Another Unequal New Year?

This is the last day of 2016, a year that most definitely will not be missed. It’s hard to know whether people of good will can make 2017 any better.

The United States will begin the new year by ushering in a President who promises to “make America great again.” Unfortunately, with every utterance and tweet, it becomes more obvious that his definition of “greatness” is an autocratic wet dream unconnected to either the common good or reality.

As discouraging as it may be to admit, the truth is that a significant percentage of the American public is equally delusional, especially when it comes to accurate assessments of the extent of current inequality, and America’s past economic “greatness.”

A 2015 article in Scientific American took a look at both myth and reality. It was titled “American Inequality: It’s Much Worse Than You Think,” and subtitled, “The great divide between our beliefs, our ideals, and reality.”

The average American believes that the richest fifth own 59% of the wealth and that the bottom 40% own 9%. The reality is strikingly different. The top 20% of US households own more than 84% of the wealth, and the bottom 40% combine for a paltry 0.3%. The Walton family, for example, has more wealth than 42% of American families combined.

Remember this infographic video that went viral several months ago? According to the article, it has been watched more than 16 million times.  I was one of those who was shocked by the distribution of wealth it showed, and I actually follow these matters fairly closely.

The great virtue of the Scientific American article, however, was not in schooling readers about the present chasm between the rich and the rest; it was in puncturing our ahistorical and fanciful belief that in America, success is an artifact of effort and hard work, that anyone willing to invest the necessary grit and determination can “make it,” and that American meritocracy means that entrepreneurial workers are not doomed to remain in whatever poverty or class they are born to.

It’s a lovely belief. The brutal reality, however, is very different.

In a study published early in 2015,

researchers found Americans overestimate the amount of upward social mobility that exists in society. They asked some 3,000 people to guess the chance that someone born to a family in the poorest 20% ends up as an adult in the richer quintiles. Sure enough, people think that moving up is significantly more likely than it is in reality. Interestingly, poorer and politically conservative participants thought that there is more mobility than richer and liberal participants…. We may not want to believe it, but the United States is now the most unequal of all Western nations. To make matters worse, America has considerably less social mobility than Canada and Europe.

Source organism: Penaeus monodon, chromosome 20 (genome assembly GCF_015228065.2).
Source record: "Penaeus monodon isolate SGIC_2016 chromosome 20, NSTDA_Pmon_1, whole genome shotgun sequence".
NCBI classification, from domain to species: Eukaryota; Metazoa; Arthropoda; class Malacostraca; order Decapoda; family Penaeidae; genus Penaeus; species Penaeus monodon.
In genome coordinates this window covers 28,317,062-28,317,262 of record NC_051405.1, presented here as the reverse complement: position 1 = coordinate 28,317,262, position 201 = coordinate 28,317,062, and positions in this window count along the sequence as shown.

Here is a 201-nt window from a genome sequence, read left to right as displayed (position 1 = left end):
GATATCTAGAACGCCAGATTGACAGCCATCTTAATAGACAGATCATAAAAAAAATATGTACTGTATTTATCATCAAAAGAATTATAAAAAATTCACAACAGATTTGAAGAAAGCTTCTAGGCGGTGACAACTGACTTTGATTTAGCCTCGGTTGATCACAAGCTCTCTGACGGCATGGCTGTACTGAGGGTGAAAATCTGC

This belief in American economic mobility doesn’t simply ignore the immense importance of family wealth and social connections, access to educational equality, and a wide range of discriminatory obstacles and structural social barriers.

Our stubborn belief in an American economic mobility that doesn’t exist creates an unwarranted optimism—an optimism that, ironically, is more prevalent among those at the bottom of the income distribution. And because we are optimistic—because we see opportunities that aren’t really there—we don’t get serious about correcting the social and financial structures that keep poor people poor.

The people who agreed with Trump that America was “great” at some indeterminate point in the past but is no longer so blessed seem to fall into two not mutually exclusive categories: those who resent the advancements of women, people of color and immigrants (America was great when “they” knew their place); and those who believe the mythology of a “lost” American mobility.

What would be great would be to make 2017 the year we began to restore content to our belief in American mobility and civic equality. A girl can dream….

Happy New Year.